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|Title:||An evaluation of biological and abiotic controls for grapevine powdery mildew. 2. Vineyard trials|
|Citation:||Australian Journal of Grape and Wine Research, 2006; 12(3):203-211|
|Publisher:||Australian Society of Viticulture and Oenology|
|P. Crisp, T.J. Wicks, D. Bruer and E.S. Scott|
|Abstract:||Grapevine powdery mildew (Erysiphe necator) affects grape yield and fruit quality worldwide. Managers of conventional vineyards rely mainly on synthetic fungicides and sulfur to control powdery mildew, while in organic vineyards sulfur is the main control agent, often in rotation with canola-based oils, bicarbonates and biological control agents. The efficacy of those materials has not been evaluated critically under field conditions in Australia. Accordingly, a range of materials showing most promise in previous greenhouse trials (Crisp et al. 2006 Australian Journal of Grape and Wine Research 12, pp. 192-202) were assessed via field trials in commercial vineyards. Applications of either milk or whey (alone, or mixed with a canola oil-based product), as well as applications of potassium bicarbonate (commercial formulation), all reduced the severity of powdery mildew compared with untreated vines. Eight applications of a 1:10 dilution of milk, 45 g/L whey powder or programs comprising rotations of potassium bicarbonate plus oil and whey, applied at 10-14 day intervals, reduced the severity of powdery mildew to levels not significantly different from that on vines sprayed with sulfur (wettable powder, 3-6 g/L). However, the relative control of powdery mildew by the test materials in field trials was dependent on the susceptibility of the grapevine cultivar and the extent of spray coverage achieved. In vineyards where highly susceptible cultivars were planted, and spray coverage was compromised, the resultant control of powdery mildew was reduced; and sometimes to commercially unacceptable levels.|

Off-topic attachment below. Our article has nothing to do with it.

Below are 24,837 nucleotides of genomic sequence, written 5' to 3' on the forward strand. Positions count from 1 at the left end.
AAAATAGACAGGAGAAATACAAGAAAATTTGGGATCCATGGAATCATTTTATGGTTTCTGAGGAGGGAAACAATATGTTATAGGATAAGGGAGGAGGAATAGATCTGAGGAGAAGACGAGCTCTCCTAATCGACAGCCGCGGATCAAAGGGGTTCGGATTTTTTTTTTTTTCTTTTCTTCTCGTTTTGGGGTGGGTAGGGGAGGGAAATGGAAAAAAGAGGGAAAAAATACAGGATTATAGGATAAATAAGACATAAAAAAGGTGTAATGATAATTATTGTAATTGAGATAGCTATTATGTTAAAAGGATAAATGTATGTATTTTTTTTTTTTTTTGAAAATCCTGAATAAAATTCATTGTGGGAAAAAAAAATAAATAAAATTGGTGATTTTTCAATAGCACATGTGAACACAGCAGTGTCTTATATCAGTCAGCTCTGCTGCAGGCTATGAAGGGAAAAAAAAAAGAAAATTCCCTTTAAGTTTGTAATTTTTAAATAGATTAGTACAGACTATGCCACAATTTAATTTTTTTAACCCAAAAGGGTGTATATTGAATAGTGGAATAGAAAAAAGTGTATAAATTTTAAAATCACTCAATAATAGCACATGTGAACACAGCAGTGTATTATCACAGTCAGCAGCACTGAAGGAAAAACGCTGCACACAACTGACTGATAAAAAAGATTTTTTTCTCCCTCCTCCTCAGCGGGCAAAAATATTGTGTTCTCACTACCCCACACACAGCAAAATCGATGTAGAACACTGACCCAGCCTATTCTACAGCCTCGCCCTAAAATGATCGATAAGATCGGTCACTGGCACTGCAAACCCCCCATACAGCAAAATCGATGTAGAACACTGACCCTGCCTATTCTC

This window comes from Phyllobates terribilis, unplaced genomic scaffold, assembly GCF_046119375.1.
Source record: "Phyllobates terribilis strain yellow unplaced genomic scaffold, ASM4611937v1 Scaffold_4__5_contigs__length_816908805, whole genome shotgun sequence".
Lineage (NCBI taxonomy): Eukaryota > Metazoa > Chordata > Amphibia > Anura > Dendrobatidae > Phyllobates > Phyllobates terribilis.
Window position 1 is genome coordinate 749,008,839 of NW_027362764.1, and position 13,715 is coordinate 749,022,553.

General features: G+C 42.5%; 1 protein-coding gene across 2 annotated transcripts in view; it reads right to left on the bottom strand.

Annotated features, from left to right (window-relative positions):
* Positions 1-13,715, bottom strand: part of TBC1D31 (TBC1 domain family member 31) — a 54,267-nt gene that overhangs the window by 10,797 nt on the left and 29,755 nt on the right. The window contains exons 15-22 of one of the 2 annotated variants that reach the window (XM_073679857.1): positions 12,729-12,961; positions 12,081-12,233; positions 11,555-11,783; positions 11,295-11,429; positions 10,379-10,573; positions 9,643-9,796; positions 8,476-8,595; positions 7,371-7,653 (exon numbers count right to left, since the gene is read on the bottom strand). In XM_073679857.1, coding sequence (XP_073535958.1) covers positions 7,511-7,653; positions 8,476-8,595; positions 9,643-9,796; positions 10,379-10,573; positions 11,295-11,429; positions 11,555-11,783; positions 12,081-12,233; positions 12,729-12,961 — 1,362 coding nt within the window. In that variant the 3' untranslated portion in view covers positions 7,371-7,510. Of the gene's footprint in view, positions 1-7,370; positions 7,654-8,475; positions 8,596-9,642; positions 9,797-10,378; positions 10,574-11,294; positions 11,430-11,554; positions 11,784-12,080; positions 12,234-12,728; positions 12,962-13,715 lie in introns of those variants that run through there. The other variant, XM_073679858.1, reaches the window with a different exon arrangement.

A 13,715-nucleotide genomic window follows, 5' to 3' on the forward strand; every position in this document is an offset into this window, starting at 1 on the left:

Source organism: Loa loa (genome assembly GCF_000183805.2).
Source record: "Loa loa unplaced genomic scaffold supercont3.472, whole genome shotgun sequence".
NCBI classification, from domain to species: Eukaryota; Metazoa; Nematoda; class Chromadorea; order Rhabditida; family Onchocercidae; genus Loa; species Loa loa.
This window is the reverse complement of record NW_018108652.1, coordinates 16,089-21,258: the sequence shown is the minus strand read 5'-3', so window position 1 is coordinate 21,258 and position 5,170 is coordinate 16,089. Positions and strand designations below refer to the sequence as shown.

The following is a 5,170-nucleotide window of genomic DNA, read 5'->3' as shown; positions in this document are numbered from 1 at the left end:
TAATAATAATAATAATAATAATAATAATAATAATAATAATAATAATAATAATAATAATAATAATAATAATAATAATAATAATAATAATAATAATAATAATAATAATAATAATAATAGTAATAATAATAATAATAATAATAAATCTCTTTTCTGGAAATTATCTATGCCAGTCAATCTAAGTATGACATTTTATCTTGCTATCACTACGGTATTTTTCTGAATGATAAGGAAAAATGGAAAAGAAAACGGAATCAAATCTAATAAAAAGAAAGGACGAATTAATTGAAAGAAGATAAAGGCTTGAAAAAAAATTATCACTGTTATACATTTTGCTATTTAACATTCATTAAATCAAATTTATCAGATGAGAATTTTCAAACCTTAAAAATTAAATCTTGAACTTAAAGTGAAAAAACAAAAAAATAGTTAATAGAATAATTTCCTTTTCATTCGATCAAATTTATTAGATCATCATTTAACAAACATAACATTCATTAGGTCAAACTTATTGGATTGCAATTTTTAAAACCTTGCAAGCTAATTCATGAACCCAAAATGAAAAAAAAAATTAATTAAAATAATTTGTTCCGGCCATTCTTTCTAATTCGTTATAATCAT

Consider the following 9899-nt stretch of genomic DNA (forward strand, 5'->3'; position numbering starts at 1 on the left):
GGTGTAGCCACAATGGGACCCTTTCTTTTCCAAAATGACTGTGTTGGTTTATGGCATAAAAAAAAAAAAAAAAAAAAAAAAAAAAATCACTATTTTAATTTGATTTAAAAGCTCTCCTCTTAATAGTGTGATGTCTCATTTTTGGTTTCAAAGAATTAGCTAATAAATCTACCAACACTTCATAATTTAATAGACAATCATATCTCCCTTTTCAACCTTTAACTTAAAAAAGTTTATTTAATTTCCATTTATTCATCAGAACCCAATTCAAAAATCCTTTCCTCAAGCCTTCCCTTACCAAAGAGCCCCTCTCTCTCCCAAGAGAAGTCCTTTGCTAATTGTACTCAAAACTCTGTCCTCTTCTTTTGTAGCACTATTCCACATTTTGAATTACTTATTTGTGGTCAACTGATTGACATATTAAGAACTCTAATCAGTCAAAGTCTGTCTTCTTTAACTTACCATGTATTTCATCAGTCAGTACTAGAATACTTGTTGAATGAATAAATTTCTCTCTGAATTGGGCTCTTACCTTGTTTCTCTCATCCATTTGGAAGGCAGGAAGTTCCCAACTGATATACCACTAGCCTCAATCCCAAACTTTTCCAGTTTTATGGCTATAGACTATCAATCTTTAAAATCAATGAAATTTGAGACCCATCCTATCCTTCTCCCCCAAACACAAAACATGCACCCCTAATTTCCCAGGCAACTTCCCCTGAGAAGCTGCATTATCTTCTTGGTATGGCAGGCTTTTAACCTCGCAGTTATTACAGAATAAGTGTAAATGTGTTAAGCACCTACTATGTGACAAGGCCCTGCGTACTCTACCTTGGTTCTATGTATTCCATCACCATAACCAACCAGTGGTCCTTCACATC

|Description:||Copyright © 2008 Australian Society of Viticulture and Oenology Inc.|
|Appears in Collections:||Agriculture, Food and Wine publications|
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